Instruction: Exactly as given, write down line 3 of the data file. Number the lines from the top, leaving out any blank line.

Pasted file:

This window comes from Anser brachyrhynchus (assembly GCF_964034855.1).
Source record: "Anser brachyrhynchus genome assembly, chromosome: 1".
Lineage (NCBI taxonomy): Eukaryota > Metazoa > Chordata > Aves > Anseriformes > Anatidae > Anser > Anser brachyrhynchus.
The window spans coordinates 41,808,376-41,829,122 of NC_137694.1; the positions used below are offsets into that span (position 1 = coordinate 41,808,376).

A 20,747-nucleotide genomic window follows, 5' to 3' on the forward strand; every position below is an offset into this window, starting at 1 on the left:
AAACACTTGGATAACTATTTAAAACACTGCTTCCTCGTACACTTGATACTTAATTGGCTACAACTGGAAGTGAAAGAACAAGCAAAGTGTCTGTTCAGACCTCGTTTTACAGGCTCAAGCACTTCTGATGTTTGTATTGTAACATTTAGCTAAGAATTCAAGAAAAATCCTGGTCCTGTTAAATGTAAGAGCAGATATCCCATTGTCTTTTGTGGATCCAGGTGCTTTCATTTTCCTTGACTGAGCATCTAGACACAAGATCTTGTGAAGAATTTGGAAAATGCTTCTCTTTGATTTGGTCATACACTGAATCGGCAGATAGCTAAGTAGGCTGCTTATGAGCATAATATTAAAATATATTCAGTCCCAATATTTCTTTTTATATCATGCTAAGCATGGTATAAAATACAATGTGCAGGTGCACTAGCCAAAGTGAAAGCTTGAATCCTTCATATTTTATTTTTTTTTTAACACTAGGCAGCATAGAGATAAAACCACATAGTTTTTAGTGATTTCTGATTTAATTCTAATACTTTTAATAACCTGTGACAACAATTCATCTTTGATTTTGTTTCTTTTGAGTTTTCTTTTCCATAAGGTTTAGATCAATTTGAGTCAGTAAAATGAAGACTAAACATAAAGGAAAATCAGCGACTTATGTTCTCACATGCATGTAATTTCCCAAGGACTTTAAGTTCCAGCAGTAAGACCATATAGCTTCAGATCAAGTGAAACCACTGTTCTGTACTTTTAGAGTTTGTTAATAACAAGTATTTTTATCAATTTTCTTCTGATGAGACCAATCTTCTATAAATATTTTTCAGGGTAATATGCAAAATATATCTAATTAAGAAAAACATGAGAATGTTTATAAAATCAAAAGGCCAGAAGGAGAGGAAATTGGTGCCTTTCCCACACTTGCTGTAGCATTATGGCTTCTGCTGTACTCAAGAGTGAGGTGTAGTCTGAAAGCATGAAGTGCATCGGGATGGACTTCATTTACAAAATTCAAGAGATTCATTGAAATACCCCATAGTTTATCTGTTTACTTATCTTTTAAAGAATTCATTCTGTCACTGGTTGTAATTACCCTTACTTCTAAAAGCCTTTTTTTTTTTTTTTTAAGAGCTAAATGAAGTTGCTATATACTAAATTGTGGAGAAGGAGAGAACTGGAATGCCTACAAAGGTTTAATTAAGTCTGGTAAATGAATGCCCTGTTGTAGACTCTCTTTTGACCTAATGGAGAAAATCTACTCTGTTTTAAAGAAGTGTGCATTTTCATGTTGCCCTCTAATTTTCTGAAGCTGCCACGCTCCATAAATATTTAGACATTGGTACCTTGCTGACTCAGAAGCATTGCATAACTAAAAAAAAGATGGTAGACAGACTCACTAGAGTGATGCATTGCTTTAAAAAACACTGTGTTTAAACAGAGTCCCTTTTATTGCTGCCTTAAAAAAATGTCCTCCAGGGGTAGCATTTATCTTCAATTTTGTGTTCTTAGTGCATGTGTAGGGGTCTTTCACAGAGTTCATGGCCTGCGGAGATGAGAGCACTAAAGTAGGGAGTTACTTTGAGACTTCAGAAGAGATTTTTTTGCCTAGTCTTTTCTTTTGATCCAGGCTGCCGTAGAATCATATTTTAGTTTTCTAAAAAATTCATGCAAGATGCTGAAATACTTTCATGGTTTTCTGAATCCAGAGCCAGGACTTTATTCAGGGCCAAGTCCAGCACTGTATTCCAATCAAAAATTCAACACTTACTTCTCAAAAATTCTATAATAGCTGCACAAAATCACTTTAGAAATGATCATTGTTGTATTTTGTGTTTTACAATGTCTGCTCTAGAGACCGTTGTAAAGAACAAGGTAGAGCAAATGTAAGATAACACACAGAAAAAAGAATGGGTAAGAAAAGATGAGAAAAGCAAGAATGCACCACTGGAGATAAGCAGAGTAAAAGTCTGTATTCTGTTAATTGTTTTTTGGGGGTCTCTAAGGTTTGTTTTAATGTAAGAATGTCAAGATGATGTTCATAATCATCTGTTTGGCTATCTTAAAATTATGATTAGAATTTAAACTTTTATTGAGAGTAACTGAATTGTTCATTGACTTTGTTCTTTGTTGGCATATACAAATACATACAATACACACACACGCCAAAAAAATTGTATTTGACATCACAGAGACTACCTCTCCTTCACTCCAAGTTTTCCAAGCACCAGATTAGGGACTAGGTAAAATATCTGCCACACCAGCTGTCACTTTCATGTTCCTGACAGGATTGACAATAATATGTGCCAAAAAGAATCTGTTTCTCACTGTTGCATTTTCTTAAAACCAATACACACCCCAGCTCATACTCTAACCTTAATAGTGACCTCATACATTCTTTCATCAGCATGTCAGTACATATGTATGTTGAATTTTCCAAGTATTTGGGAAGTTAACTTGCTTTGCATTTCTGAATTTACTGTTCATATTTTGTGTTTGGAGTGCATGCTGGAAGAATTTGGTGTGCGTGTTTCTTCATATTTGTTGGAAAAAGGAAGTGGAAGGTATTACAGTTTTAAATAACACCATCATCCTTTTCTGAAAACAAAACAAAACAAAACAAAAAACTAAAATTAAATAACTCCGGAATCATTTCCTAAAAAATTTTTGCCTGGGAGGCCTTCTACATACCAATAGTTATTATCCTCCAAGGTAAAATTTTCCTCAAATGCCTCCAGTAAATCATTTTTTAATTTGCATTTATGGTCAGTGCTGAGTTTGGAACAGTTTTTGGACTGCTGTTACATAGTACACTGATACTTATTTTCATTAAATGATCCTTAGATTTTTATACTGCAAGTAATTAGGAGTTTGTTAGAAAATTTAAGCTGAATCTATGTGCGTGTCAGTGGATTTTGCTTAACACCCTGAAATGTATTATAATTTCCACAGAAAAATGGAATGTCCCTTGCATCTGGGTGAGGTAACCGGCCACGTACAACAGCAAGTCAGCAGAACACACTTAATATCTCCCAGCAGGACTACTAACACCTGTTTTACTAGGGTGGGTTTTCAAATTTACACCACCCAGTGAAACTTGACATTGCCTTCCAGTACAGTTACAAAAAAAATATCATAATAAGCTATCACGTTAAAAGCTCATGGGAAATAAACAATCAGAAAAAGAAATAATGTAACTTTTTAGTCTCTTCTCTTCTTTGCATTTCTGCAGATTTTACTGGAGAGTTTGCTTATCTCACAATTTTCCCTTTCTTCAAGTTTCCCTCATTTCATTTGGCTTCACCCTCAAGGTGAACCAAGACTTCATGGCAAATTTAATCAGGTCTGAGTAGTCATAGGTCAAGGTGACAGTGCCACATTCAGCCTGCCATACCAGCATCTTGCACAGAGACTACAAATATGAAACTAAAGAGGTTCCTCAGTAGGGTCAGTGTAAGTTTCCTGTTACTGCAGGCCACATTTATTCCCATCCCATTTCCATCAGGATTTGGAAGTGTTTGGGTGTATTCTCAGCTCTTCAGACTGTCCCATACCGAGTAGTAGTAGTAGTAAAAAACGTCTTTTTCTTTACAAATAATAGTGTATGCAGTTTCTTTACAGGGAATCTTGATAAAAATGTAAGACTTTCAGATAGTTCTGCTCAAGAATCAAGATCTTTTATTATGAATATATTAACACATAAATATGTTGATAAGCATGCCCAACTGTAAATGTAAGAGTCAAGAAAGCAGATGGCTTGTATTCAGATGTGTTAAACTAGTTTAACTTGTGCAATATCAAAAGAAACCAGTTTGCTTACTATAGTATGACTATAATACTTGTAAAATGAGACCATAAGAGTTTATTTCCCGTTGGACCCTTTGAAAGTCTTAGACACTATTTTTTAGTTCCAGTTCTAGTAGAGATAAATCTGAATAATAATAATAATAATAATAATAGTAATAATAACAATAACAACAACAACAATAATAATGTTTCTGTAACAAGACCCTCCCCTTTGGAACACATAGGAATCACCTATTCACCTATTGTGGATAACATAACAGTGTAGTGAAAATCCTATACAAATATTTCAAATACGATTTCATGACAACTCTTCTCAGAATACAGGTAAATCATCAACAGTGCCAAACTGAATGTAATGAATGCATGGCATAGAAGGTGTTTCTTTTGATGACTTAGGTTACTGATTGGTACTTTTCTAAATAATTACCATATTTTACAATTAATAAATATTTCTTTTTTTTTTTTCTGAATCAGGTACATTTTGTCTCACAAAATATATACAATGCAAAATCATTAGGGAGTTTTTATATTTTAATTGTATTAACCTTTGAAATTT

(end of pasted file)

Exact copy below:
Lineage (NCBI taxonomy): Eukaryota > Metazoa > Chordata > Aves > Anseriformes > Anatidae > Anser > Anser brachyrhynchus.